Most people affected by frozen shoulder are aged between 40 and 60. The condition is more common in women than men.
Previous shoulder injury or surgery
Frozen shoulder can sometimes develop after a shoulder or arm injury, such as a fracture, or after having surgery to your shoulder area.
This may partly be a result of keeping your arm and shoulder still for long periods of time during your recovery. Your shoulder capsule may tighten up from lack of use.
Because of this, it's very important not to ignore a painful shoulder injury and to always seek medical advice.
If you have diabetes, you have a greater risk of developing a frozen shoulder. The exact reason for this is unknown.
It's estimated that people with diabetes are twice as likely to develop a frozen shoulder.
If you have diabetes, the symptoms of frozen shoulder are likely to be more severe and harder to treat. You're also more likely to develop the condition in both shoulders.
This means it's important to have your diabetes checked regularly to make sure it's controlled with the right medication.
Other health conditions
You may have a greater risk of developing a frozen shoulder if you have other health conditions, such as:
whether there's anything that makes the pain better or worse
if you have any other health conditions, or if you're taking any medication
During the physical examination, your GP may test your range of movement by asking you to move your arm and shoulder as far as you can in each direction.
Your GP may apply pressure to parts of your shoulder, to determine where your pain is most severe and what's causing it. They'll also look for any swelling, bruising or muscle wasting.
You may sometimes need to have further tests to rule out other possible health conditions.
For example, if your GP thinks you may have blood test may be recommended. Frozen shoulder is more common in people with diabetes.
An image of your shoulder joint may be taken to check for any physical signs that could suggest another cause of your symptoms. For example, wear and tear caused by arthritis, or a tear in the tendons around the shoulder.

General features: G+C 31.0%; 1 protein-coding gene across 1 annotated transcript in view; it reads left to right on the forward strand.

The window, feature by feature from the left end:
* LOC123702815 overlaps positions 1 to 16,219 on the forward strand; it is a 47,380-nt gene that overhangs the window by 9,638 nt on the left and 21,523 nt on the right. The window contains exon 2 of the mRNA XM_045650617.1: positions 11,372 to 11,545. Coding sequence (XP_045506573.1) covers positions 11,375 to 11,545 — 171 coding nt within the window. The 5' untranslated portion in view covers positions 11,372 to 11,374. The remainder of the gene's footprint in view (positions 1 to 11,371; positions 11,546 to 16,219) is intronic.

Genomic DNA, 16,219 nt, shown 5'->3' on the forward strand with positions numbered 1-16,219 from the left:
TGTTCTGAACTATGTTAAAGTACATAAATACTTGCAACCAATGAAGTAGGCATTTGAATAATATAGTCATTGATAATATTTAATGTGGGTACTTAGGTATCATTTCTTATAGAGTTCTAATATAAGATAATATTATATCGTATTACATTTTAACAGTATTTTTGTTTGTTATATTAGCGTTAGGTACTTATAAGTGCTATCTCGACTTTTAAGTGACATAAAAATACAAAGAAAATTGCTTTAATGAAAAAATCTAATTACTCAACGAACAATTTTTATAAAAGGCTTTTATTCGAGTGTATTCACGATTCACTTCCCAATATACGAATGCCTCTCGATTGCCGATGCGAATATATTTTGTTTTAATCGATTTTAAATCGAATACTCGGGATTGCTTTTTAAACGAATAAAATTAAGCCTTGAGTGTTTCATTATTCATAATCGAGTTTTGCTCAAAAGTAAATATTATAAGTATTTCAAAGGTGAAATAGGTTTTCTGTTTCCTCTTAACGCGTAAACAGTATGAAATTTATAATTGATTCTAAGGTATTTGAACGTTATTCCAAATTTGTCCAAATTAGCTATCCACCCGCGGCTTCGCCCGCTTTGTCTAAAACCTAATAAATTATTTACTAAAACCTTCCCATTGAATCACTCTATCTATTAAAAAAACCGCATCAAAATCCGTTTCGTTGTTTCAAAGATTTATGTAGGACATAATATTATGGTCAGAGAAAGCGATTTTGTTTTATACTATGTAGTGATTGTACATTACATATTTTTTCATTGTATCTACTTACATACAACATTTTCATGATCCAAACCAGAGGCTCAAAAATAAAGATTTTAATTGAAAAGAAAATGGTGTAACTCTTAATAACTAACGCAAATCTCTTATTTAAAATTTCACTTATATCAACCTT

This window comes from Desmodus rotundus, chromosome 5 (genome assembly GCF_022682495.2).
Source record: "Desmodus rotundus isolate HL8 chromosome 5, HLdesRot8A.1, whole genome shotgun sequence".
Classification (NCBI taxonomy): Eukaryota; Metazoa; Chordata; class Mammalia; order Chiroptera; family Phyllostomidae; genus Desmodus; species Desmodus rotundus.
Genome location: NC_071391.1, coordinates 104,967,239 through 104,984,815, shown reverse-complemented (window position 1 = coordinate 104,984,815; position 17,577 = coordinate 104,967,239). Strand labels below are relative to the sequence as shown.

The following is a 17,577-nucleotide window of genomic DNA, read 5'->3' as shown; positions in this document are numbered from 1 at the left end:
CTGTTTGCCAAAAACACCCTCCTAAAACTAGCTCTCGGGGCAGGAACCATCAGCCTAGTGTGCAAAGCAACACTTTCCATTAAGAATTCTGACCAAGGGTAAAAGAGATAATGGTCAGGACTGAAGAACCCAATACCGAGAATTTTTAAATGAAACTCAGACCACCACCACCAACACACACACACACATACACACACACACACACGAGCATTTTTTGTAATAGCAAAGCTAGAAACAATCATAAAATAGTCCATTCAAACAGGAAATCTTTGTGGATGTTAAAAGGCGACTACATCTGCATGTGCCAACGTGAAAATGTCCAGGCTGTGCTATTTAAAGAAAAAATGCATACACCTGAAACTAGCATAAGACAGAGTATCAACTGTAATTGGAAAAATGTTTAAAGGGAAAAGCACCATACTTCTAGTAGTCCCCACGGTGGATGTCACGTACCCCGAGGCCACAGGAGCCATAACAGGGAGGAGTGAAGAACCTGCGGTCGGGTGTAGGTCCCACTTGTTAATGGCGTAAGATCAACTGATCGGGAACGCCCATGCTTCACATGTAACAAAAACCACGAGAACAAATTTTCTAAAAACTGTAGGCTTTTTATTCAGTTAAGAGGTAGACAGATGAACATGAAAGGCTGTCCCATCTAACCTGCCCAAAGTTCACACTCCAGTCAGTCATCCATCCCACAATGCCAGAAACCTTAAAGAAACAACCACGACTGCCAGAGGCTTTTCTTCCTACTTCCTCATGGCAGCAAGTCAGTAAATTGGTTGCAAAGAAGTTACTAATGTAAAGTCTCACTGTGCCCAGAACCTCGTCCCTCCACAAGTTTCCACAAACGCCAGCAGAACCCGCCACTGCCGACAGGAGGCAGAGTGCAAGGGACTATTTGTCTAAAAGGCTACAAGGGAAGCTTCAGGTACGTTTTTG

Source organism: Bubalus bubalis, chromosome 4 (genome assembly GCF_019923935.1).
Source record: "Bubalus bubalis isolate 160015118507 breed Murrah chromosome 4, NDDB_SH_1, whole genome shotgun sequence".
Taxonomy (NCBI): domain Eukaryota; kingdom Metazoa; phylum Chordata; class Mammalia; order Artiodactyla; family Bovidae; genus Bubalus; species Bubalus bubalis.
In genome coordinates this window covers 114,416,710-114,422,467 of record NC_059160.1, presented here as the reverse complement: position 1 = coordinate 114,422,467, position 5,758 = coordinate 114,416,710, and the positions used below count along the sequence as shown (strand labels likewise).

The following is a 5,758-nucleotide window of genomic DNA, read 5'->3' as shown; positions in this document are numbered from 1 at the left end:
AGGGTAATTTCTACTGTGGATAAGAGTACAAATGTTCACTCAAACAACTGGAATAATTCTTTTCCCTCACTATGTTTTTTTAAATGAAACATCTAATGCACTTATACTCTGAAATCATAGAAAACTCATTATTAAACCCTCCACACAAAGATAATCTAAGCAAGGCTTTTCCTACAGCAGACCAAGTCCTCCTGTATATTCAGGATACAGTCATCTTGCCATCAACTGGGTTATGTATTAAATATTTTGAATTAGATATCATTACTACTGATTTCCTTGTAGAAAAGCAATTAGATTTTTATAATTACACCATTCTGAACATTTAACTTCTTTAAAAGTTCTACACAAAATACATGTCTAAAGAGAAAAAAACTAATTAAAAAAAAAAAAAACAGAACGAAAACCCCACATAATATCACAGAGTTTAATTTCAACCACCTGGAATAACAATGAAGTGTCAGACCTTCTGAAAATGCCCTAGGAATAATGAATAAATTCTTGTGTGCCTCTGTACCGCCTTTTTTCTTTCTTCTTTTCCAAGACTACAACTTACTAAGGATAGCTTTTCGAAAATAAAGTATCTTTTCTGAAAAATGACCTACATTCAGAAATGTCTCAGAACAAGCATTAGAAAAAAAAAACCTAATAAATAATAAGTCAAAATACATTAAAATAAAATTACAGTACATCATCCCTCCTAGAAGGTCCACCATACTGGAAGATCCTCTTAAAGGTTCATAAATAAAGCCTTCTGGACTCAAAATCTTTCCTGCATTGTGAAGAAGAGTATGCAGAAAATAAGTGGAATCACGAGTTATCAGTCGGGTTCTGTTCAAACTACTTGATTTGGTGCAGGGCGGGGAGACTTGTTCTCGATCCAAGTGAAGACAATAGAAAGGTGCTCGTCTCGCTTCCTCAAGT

This may involve:
an X-ray– to rule out other causes of stiffness in the shoulder, such as arthritis
If painkillers aren't helping to control the pain, it may be possible to have a corticosteroid injection in your shoulder joint.
Corticosteroids are medicines that help reduce pain and inflammation. They may also be given with a local anaesthetic.
These injections can help relieve pain and improve the movement in your shoulder. However, injections won't cure your condition and your symptoms may gradually return.
Corticosteroid injections won't be used after the pain has gone from your shoulder and only the stiffness remains.
Having too many corticosteroid injections may damage your shoulder, and the injections often become less effective over time, so your doctor may recommend having no more than three injections. You'll need at least three to four weeks between these.
After the initial painful stage, stiffness is the main symptom of a frozen shoulder. Your GP may suggest stretching exercises, and you may also be referred to a physiotherapist.
If you have a frozen shoulder, it's important to keep your shoulder joint mobile with regular, gentle stretching exercises. Not using your shoulder could make the stiffness worse, so you should continue to use it as normal.